The name of Joan de Vivonne's father as reported by Complete Peerage is slightly askew. His name was actually Sir William de Forz, not William le Fort de Vivonne. He died shortly before 22 May 1259. Sir William's wife and mother of his children was Maud de Ferrers, widow of Simon de Kyme, and daughter of William de Ferrers, Knt., 5th Earl of Derby. Sir William de Forz in turn was the son and heir of Sir Hugh (or Hugues) de Vivonne, of Chewton, Somerset, by Mabel, the daughter and heiress of William Malet, the Magna Carta baron.

William de Ferrers, 5th Earl of Derby

From Wikipedia, the free encyclopedia

Family and children

William Ferrers married Sibyl Marshal, one of the daughters and co-heirs of William Marshal, 1st Earl of Pembroke. They had seven daughters:

Agnes Ferrers (died May 11, 1290), married William de Vesci.

Isabel Ferrers (died before November 26, 1260), married (1) Gilbert Basset, of Wycombe, and (2) Reginald de Mohun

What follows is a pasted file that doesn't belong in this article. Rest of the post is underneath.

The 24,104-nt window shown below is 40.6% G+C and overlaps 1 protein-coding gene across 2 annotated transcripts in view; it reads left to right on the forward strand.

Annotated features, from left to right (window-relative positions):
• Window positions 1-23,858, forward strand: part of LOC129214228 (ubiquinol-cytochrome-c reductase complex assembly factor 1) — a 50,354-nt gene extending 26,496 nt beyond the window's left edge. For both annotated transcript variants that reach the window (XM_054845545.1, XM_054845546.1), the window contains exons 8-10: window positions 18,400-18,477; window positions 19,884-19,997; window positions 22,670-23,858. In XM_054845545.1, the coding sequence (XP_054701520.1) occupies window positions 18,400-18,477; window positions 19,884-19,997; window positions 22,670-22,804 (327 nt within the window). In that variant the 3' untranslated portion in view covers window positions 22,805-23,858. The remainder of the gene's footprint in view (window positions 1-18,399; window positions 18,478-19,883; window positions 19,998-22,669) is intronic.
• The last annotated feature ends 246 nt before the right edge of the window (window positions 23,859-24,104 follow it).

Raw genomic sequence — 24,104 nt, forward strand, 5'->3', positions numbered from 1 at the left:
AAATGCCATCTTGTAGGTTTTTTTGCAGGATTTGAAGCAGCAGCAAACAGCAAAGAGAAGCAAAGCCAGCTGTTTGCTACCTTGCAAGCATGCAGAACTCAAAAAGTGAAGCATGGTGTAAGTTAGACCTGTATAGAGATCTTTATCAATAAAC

Maud Ferrers (died March 12, 1298), married (1) Simon de Kyme, and (2) William de Vivonia, and (3) Amaury IX of Rochechouart.

Maud's married name was Maud de Kyme.

Maud, vicomtesse de Rochechouart, first married Simon de Kyme before 1248. She next married our ancestor William de Fortibus, Lord of Chewton, son of Hugh de Vivonia, Sheriff of Somerset and Dorset and Mabel Malet, circa 30 July 1248. She married Vicomte de Rochechouart Emery de Rochechouart before 4 February 1267 in Poitou, France.

See "My Lines"
( )

from Compiler: R. B. Stewart, Evans, GA
( ).

Disputed origins

Lady Anne de Ferrers & Matilda (or Maud) de Ferrers are seen as children of Sir William de Ferrers of Groby and Anne le Despenser and have been disconnected from both as their children. There are no sources offered. [EH, 18 April 2022]

Matilda (or Maud) de Ferrers shown as wife of Thomas Berkeley the same as Matilda (or Maud) de Ferrers ? They share a death date of March 12, 1298. [YES. Merged and detached from Thomas Berkeley.]


view all

Matilda (or Maud) de Ferrers's Timeline

Derby, Derbyshire, England
June 1, 1251
Hertfordshire, England
Hatch, Somerset, England
March 12, 1298
Age 70
Evington, Leicestershire, England